If you Google "query advice", there's already a lot of great tips out there. Let me save you the trouble. Here are the ones I found most helpful.
Query vs. Request; don't screw up your subject line. If your pages have been requested, make that clear.
You don't hear a reply or you get a no for a variety of reasons. Quit stressing. Keep querying.
Most replies will be something like this:
When agents start telling you why they didn't like your story, you're either lucky and they felt generous, or they REALLY liked it but just couldn't... which means you're getting close, and you're doing a lot of things right.
Don't mope. If a rejection comes in, or the reply deadline passes, update your spreadsheet and send another one out.
You DO have a spreadsheet, right? Don't miss the opportunity to track who is in what agency... after you send 30-40 queries out, you start forgetting who's who.
Be professional, online, offline. Don't jump onto Twitter and gripe about how no one is getting back to you, or about how all your rejections have been impersonal. It's okay to commiserate with other writers about the process, but keep in mind that agents are reading your tweets, too. Maybe even the ones you queried. Don't give them a reason to take offence.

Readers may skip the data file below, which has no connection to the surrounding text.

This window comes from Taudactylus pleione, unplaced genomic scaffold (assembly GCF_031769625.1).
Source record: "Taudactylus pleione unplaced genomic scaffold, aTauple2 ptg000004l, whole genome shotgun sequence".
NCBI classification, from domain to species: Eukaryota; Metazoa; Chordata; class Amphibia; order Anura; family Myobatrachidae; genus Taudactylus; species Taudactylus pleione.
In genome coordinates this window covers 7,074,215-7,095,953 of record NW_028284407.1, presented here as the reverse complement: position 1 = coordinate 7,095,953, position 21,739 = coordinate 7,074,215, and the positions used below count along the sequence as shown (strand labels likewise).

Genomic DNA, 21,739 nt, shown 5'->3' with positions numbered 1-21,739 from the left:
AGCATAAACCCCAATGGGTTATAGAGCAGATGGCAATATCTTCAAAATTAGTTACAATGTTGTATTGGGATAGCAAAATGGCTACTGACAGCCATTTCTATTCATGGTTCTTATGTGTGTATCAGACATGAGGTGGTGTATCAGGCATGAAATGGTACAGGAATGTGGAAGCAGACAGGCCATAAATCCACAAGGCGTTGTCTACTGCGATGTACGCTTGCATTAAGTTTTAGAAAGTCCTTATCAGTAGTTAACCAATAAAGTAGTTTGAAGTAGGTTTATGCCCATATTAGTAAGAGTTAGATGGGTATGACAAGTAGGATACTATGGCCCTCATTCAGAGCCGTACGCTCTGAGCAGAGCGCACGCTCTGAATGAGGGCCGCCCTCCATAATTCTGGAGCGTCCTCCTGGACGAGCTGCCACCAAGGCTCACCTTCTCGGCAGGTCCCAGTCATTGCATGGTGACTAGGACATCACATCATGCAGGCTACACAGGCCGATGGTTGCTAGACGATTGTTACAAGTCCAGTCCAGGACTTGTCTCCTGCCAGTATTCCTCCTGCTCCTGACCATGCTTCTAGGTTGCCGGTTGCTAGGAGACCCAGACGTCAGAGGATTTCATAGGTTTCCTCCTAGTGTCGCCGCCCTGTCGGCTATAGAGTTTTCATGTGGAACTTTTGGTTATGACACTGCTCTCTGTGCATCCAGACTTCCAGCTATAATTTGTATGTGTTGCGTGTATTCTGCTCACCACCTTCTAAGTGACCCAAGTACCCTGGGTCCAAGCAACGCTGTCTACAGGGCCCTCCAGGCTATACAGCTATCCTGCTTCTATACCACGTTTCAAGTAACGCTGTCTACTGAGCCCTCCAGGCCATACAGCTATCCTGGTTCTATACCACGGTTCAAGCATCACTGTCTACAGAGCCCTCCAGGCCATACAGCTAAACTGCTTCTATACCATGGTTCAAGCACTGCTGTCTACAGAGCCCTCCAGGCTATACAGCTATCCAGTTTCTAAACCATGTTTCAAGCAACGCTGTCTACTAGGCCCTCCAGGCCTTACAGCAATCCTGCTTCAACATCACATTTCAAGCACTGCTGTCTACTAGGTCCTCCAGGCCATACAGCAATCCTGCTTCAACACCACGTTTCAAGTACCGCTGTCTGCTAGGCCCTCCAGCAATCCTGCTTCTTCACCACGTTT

Keep writing. Do something else. Push the querying forward in the in-between moments: like the mornings before work, or the evening after dinner. Don't waste your precious lunch hour or working hours stressing about it.
There is SO much good advice out there already on query letters, so all I will say about it is, make it good, don't stress, query 6-8 at a time, and always feel free to tweak. I did a bunch of Twitter contests, and having to pitch a variety of ways reframed my query letter for the better.